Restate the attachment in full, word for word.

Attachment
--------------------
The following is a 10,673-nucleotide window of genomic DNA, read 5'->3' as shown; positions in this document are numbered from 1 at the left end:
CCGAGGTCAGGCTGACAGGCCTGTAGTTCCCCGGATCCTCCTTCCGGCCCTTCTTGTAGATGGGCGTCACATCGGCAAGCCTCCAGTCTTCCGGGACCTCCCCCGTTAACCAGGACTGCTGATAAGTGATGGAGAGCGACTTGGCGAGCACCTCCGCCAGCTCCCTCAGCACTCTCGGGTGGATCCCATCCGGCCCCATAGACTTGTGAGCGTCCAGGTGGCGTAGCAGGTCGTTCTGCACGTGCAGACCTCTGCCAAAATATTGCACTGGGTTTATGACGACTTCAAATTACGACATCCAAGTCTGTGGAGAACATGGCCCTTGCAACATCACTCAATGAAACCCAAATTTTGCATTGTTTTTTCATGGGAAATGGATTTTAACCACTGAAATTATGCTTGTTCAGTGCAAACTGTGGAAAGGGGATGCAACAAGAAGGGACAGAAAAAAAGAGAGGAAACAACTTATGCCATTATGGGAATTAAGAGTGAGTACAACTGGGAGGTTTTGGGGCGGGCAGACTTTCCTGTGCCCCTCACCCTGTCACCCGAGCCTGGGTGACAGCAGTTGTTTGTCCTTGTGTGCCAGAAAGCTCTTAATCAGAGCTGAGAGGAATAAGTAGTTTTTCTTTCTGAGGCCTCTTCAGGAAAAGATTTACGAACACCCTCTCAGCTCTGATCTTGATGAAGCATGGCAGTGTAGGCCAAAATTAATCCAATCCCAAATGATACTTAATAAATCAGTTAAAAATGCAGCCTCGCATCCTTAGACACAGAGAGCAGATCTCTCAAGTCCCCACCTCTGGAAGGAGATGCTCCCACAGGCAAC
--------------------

The following is a 10,673-nucleotide window of genomic DNA, read 5'->3' as shown; positions in this document are numbered from 1 at the left end:
CCGAGGTCAGGCTGACAGGCCTGTAGTTCCCCGGATCCTCCTTCCGGCCCTTCTTGTAGATGGGCGTCACATCGGCAAGCCTCCAGTCTTCCGGGACCTCCCCCGTTAACCAGGACTGCTGATAAGTGATGGAGAGCGACTTGGCGAGCACCTCCGCCAGCTCCCTCAGCACTCTCGGGTGGATCCCATCCGGCCCCATAGACTTGTGAGCGTCCAGGTGGCGTAGCAGGTCGTTCTGCACGTGCAGACCTCTGCCAAAATATTGCACTGGGTTTATGACGACTTCAAATTACGACATCCAAGTCTGTGGAGAACATGGCCCTTGCAACATCACTCAATGAAACCCAAATTTTGCATTGTTTTTTCATGGGAAATGGATTTTAACCACTGAAATTATGCTTGTTCAGTGCAAACTGTGGAAAGGGGATGCAACAAGAAGGGACAGAAAAAAAGAGAGGAAACAACTTATGCCATTATGGGAATTAAGAGTGAGTACAACTGGGAGGTTTTGGGGCGGGCAGACTTTCCTGTGCCCCTCACCCTGTCACCCGAGCCTGGGTGACAGCAGTTGTTTGTCCTTGTGTGCCAGAAAGCTCTTAATCAGAGCTGAGAGGAATAAGTAGTTTTTCTTTCTGAGGCCTCTTCAGGAAAAGATTTACGAACACCCTCTCAGCTCTGATCTTGATGAAGCATGGCAGTGTAGGCCAAAATTAATCCAATCCCAAATGATACTTAATAAATCAGTTAAAAATGCAGCCTCGCATCCTTAGACACAGAGAGCAGATCTCTCAAGTCCCCACCTCTGGAAGGAGATGCTCCCACAGGCAAC